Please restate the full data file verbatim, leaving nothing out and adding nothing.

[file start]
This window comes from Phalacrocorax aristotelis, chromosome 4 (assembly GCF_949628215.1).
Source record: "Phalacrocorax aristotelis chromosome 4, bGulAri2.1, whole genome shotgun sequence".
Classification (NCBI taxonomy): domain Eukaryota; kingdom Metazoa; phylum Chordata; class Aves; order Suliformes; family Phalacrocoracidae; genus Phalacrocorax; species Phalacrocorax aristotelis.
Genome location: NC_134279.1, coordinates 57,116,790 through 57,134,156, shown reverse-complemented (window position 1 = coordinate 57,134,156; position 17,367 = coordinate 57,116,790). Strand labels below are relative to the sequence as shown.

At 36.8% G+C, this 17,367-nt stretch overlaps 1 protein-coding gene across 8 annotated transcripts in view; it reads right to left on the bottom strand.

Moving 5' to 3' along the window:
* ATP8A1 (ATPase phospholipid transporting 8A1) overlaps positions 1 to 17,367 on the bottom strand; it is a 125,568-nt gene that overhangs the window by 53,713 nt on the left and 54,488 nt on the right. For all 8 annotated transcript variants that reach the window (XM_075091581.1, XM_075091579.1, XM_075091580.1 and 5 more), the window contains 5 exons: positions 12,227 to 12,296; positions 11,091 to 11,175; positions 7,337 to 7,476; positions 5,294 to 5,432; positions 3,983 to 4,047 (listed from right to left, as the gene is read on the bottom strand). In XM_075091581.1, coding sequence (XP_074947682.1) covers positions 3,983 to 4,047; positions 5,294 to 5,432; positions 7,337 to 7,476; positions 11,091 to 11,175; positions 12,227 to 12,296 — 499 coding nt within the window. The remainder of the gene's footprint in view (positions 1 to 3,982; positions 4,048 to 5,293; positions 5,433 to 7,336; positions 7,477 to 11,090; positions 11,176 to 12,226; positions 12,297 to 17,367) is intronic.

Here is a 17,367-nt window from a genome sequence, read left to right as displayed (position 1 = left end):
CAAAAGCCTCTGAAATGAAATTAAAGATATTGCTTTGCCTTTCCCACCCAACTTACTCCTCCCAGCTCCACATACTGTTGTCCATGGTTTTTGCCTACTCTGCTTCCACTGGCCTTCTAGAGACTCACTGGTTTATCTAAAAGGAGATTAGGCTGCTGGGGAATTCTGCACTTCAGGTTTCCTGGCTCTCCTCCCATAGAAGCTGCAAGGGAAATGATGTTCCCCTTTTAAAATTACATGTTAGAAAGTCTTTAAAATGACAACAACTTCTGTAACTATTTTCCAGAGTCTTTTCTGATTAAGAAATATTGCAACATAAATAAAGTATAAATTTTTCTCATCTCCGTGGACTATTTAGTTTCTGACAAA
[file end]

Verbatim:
This window comes from Phalacrocorax aristotelis, chromosome 4 (assembly GCF_949628215.1).
Source record: "Phalacrocorax aristotelis chromosome 4, bGulAri2.1, whole genome shotgun sequence".
Classification (NCBI taxonomy): domain Eukaryota; kingdom Metazoa; phylum Chordata; class Aves; order Suliformes; family Phalacrocoracidae; genus Phalacrocorax; species Phalacrocorax aristotelis.
Genome location: NC_134279.1, coordinates 57,116,790 through 57,134,156, shown reverse-complemented (window position 1 = coordinate 57,134,156; position 17,367 = coordinate 57,116,790). Strand labels below are relative to the sequence as shown.

At 36.8% G+C, this 17,367-nt stretch overlaps 1 protein-coding gene across 8 annotated transcripts in view; it reads right to left on the bottom strand.

Moving 5' to 3' along the window:
* ATP8A1 (ATPase phospholipid transporting 8A1) overlaps positions 1 to 17,367 on the bottom strand; it is a 125,568-nt gene that overhangs the window by 53,713 nt on the left and 54,488 nt on the right. For all 8 annotated transcript variants that reach the window (XM_075091581.1, XM_075091579.1, XM_075091580.1 and 5 more), the window contains 5 exons: positions 12,227 to 12,296; positions 11,091 to 11,175; positions 7,337 to 7,476; positions 5,294 to 5,432; positions 3,983 to 4,047 (listed from right to left, as the gene is read on the bottom strand). In XM_075091581.1, coding sequence (XP_074947682.1) covers positions 3,983 to 4,047; positions 5,294 to 5,432; positions 7,337 to 7,476; positions 11,091 to 11,175; positions 12,227 to 12,296 — 499 coding nt within the window. The remainder of the gene's footprint in view (positions 1 to 3,982; positions 4,048 to 5,293; positions 5,433 to 7,336; positions 7,477 to 11,090; positions 11,176 to 12,226; positions 12,297 to 17,367) is intronic.

Here is a 17,367-nt window from a genome sequence, read left to right as displayed (position 1 = left end):
CAAAAGCCTCTGAAATGAAATTAAAGATATTGCTTTGCCTTTCCCACCCAACTTACTCCTCCCAGCTCCACATACTGTTGTCCATGGTTTTTGCCTACTCTGCTTCCACTGGCCTTCTAGAGACTCACTGGTTTATCTAAAAGGAGATTAGGCTGCTGGGGAATTCTGCACTTCAGGTTTCCTGGCTCTCCTCCCATAGAAGCTGCAAGGGAAATGATGTTCCCCTTTTAAAATTACATGTTAGAAAGTCTTTAAAATGACAACAACTTCTGTAACTATTTTCCAGAGTCTTTTCTGATTAAGAAATATTGCAACATAAATAAAGTATAAATTTTTCTCATCTCCGTGGACTATTTAGTTTCTGACAAA